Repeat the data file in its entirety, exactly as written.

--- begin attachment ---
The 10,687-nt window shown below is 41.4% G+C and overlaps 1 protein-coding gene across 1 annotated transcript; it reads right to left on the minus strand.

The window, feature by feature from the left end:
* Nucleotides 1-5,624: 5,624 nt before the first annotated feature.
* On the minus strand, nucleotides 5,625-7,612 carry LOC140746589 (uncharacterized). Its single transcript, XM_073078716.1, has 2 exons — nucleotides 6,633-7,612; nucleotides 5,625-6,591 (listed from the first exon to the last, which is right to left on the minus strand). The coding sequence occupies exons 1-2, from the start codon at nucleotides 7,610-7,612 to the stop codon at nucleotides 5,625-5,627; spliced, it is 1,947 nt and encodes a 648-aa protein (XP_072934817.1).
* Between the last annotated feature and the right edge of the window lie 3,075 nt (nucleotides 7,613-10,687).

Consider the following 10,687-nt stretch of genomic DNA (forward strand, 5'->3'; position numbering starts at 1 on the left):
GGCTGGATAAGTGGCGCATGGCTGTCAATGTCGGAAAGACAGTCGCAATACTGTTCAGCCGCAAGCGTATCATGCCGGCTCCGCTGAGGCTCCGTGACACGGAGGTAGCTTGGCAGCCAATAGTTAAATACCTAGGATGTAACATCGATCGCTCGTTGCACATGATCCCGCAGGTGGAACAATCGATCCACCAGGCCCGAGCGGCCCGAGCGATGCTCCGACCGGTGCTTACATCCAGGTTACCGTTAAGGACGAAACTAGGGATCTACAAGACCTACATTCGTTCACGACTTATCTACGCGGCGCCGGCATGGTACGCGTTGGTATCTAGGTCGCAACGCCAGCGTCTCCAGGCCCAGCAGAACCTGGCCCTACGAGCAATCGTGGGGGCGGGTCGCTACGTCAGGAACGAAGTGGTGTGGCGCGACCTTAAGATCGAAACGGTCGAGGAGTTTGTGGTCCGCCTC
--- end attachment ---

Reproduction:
The 10,687-nt window shown below is 41.4% G+C and overlaps 1 protein-coding gene across 1 annotated transcript; it reads right to left on the minus strand.

The window, feature by feature from the left end:
* Nucleotides 1-5,624: 5,624 nt before the first annotated feature.
* On the minus strand, nucleotides 5,625-7,612 carry LOC140746589 (uncharacterized). Its single transcript, XM_073078716.1, has 2 exons — nucleotides 6,633-7,612; nucleotides 5,625-6,591 (listed from the first exon to the last, which is right to left on the minus strand). The coding sequence occupies exons 1-2, from the start codon at nucleotides 7,610-7,612 to the stop codon at nucleotides 5,625-5,627; spliced, it is 1,947 nt and encodes a 648-aa protein (XP_072934817.1).
* Between the last annotated feature and the right edge of the window lie 3,075 nt (nucleotides 7,613-10,687).

Consider the following 10,687-nt stretch of genomic DNA (forward strand, 5'->3'; position numbering starts at 1 on the left):
GGCTGGATAAGTGGCGCATGGCTGTCAATGTCGGAAAGACAGTCGCAATACTGTTCAGCCGCAAGCGTATCATGCCGGCTCCGCTGAGGCTCCGTGACACGGAGGTAGCTTGGCAGCCAATAGTTAAATACCTAGGATGTAACATCGATCGCTCGTTGCACATGATCCCGCAGGTGGAACAATCGATCCACCAGGCCCGAGCGGCCCGAGCGATGCTCCGACCGGTGCTTACATCCAGGTTACCGTTAAGGACGAAACTAGGGATCTACAAGACCTACATTCGTTCACGACTTATCTACGCGGCGCCGGCATGGTACGCGTTGGTATCTAGGTCGCAACGCCAGCGTCTCCAGGCCCAGCAGAACCTGGCCCTACGAGCAATCGTGGGGGCGGGTCGCTACGTCAGGAACGAAGTGGTGTGGCGCGACCTTAAGATCGAAACGGTCGAGGAGTTTGTGGTCCGCCTC